Sunday Gazette-Mail from Charleston, West Virginia on June 6, 1976 · Page 159
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Sunday Gazette-Mail from Charleston, West Virginia · Page 159

Charleston, West Virginia
Issue Date:
Sunday, June 6, 1976
Page 159
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Page 159 article text (OCR)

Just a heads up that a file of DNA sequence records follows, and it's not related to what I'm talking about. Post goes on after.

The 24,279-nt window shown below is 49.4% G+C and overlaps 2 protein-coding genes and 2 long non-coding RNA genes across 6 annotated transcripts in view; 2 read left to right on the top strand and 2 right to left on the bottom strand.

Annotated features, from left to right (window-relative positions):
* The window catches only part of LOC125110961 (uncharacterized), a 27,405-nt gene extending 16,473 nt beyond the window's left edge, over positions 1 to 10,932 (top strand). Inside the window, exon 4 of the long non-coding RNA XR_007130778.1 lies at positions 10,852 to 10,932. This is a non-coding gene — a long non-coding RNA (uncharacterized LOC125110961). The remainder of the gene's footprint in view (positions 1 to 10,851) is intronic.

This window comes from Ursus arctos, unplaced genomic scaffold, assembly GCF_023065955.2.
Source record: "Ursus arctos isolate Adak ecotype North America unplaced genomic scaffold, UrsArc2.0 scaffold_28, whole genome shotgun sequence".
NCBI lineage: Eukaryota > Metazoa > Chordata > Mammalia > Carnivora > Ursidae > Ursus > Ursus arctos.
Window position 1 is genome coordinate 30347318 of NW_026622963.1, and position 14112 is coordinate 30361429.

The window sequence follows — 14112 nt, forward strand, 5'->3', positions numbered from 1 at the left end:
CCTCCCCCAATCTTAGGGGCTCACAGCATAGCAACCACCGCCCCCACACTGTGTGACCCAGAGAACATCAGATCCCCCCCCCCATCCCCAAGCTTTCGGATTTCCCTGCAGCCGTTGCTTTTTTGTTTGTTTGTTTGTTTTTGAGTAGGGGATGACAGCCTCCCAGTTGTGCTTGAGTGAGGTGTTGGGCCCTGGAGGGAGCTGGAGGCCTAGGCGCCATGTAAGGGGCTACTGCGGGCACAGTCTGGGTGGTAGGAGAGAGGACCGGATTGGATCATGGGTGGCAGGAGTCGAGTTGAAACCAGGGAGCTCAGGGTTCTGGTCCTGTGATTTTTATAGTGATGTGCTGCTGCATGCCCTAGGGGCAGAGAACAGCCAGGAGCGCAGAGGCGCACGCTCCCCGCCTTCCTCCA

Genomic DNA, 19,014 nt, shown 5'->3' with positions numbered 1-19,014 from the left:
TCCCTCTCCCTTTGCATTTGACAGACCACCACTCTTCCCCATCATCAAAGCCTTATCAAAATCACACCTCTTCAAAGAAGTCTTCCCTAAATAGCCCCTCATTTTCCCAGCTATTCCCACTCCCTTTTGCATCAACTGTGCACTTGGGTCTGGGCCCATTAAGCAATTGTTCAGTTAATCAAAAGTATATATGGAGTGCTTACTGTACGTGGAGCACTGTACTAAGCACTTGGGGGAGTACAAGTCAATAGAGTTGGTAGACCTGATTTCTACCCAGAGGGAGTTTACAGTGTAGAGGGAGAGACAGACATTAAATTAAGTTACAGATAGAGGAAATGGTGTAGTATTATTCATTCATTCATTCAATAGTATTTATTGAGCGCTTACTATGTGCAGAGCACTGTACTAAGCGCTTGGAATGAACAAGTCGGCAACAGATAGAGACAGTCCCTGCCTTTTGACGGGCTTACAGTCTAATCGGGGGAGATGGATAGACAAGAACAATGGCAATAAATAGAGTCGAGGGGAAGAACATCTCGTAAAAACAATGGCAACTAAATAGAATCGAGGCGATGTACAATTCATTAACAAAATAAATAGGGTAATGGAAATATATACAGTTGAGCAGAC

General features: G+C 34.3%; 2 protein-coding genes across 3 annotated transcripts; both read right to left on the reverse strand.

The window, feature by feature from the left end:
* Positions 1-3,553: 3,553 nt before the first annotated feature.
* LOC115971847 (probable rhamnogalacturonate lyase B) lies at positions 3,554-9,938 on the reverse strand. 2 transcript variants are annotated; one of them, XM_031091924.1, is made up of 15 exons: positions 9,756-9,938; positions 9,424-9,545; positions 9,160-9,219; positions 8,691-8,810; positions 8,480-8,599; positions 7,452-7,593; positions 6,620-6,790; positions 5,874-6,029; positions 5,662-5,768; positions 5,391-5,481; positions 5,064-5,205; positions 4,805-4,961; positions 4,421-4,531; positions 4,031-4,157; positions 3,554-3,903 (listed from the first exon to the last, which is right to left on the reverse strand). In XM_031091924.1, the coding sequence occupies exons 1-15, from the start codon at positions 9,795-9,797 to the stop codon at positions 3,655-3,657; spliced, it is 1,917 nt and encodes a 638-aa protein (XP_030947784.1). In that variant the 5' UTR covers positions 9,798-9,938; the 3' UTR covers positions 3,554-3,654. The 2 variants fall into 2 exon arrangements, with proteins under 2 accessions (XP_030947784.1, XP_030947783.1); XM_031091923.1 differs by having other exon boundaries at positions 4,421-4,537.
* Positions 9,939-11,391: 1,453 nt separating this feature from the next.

No. 1 and who is No. 2 between those two Republican candidates is ridiculous. We were No.1 in Vietnam but we didn't win... "In order to have a strong foreign policy, it must evolve out of a strong U.S.... Unless we provide jobs for our people, we "won't have that kind of country . . . Everybody who wants to work should be entitled to a job ... What's going to happen to the human species is the question of this campaign ... "I seek to set a tone and chart a course for this country . '. . sacrifice, commitment, confidence, a place for common sense . . . that is what I offer the people...." His oratory The above are short,succinct excerpts from Jerry Brown's campaign rhetoric. In practice the Governor of California does not talk in sentences. He talks in paragraphs. He is the most Aquinistic Governor in California history. One Hollywood agent says, "I'd like to book an act consisting of Jerry Brown, William Buckley, Eugene McCarthy and Pat Moynihan discussing the life and teachings of St. Thomas Aquinas. It would be the greatest speech marathon of all time, and I predict that in the end jerry would win. He is a master of oratorical one-upmanship." Allard Lowenstein, a former Congressman from New York and one of the few men Brown trusts--another is Leroy Chatfield, his national campaign organizer--says: "Jerry Brown is the only man in the U.S. who is twice as frugal as Ronald Reagan, twice as garrulous as Hubert Humphrey, twice as intellectual as John F. Kennedy, and twice as Jesuitical as Eugene McCarthy." Michele Willens, an attractive young journalist who used to date Brown on occasion, describes him as "one of the brightest, most ironically witty men I've ever met. Also one of the most sexy. Even so," she adds, "I'm working for Jimmy Carter. My reason is that I don't think Jerry is seasoned enough to become President. At 38 he still has plenty of time. I want him to put in his four years as Governor of California [a sentiment recently voiced by seven out of 10 Californians polled on the subject] and not leave us to Mervyn Dymally. Praise for Brown "But I must say this: Jerry Brown stands head and shoulders above most of the guys running for office. Moreover, he is one of the most brilliant, completely political animals we have in this country. Surely his time for the big prize will come." Veteran observers who have studied Brown's behavior in office to date suggest that despite many of his seemingly maverick, anti-political ways, he is one of the most meticulously manipulative. carefully casual and pragmatically self- programmed politicians on the contemporary scene. Tom Hayden, Jane Fonda's husband who is running to displace incumbent John Tunney as U.S. Senator from California, wrote an article on Brown for Rolling Stone magazine a short time after Jerry was elected Governor. Hayden believes that Brown is not the whimsical, intuitive, play-it-by-ear young politician he frequently appears to be, but rather a deliberate planner who knows exactly how far he wants to go, exactly the image he wants to project. According to Hayden, "One of Jerry's great advantages is that he's covered by a generation of journalists who are pretty much his same age and who in many cases identify or empathize with him." Nancy Skelton, a perceptive reporter for the Sacramento Bee, some weeks ago wrote a lengthy piece in which she carefully analyzed and detailed Brown's dextrous and masterful manipulation of the media, his adroit and clever handling of newspersons, his affinity for hallway journalism, and his technique of making and breaking news. Learned as a child Significantly, she pointed out that Jerry Brown has been familiar with the ways of the press ever since he was 12, and with good reason. At that time his father was district attorney of San Francisco, and newsmen were part of the everyday scene. By the time Jerry was 21, his father, Edmund (Pat) Brown, an archetypal politician--warm, hearty, friendly and expansive--had been elected Governor of California, serving two terms, from 1959 to 1967. Jerry Brown was born April 7, 1938, in San Francisco, the third of four offspring of Bernice and Edmund Brown, and their only son. He was educated in various Catholic parochial schools, where apparently he made no great mark as a scholar, athlete or leader. As a youngster he viewed his father's political career with mixed feelings: attracted by the power that went with the position, repelled by the necessity of living one's private life in public. Relations with his father Reams of material have been written about Jerry Brown's relationship with his father--their supposed rivalry, their relative coolness towards each other (Jerry is popularly considered his mother's son) and their different approach to human relations. It is a subject upon which the younger Brown does not like to dwell. In the course of our interview I asked him if he'd ever been in competition with his dad. He brushed the cowlick away from his forehead and offered what for him is a brief reply: "No more so than any other son. I've read these theories trying to explain various relationships between mothers and sons and fathers and sons, and I'm generally aware of the basic doctrine, but I don't know that it illuminates anything. I would say my relationship with my father is close. I've learned a great deal from him, and I think he's proud of what I'm doing." Father and son, however, had their conflicts. When Jerry was in his final year at St. Ignatius High School, he decided at age 17 to become a priest. He needed parental -permission to enter the Sacred Heart novitiate in Los Gatos, Cal. It wasn't forthcoming. "Wait until next year," his father suggested, hoping, so the story goes, that young Jerry would change his mind and eventually follow in his footsteps: university, law school and politics. "When God wants you," young Brown protested, "He doesn't want you next year." Jerry lost that one. He enrolled as a freshman in the University of Santa Clara, a Jesuit institution, remained one year, then at 18 entered Sacred Heart to prepare for the Jesuit priesthood. Prayer and work Election night, 1974: The Browns are a dose-knit family, and new Gov. lerry · Brown Cat podium) celebrates with his parents, former California Gov. Edmund Brown and his wile Bernice (third and second from right). Also shown (I to r): Los Angeles Mayor Tom Bradley, lesse Unruh and U.S. Sen. Alan Cranston. He stayed for 3'/z years, classified 4-D (student of divinity) by his draft board,studying, praying, working in the vineyards, rejecting materialism, suppressing his ego, his id and his libido. By 1959 Jerry Brown decided that the priesthood was not for him. "What I originally found liberating, I then found confining." In January, 1960, he enrolled in the University of California at Berkeley, was graduated a year and a half later, then entered his father's world via the Yale Law School.. A clerkship with a California Supreme Court judge followed graduation. Then came five years of private law practice in Los Angeles, a brief period as an activist in the civil rights movement in Mississippi, marching with Cesar Chavez and the United Farm Workers, opposition to the war in Vietnam, support for Sen. Eugene McCarthy, and superficial involvement in other liberal causes of his time. Jerry Brown's political career began in 1968 when he was 30. He told Joe Cerrell, one of his dad's political advisers, that he wanted to run for a position on the Los Angeles Community College Board. There were 132 other candidates, none with the name recognition of Jerry Brown. Jerry won in a breeze. Big plurality Little more than a year later, he campaigned for Secretary of State, won by a plurality of more than 300,000 votes. As Secretary of State he quickly and prominently placed his name in the public eye. He filed lawsuits against the corporate fat cats for violating California's campaign-finance laws. He supported new and tougher regulations on campaign spending, attracted a great deal of publicity by limiting lobbyists to $10 when buying a meal for a state official. In the year and a half he's been Governor, Jerry Brown has provided California with fiscally sound, honest, unimaginative government. He has continued $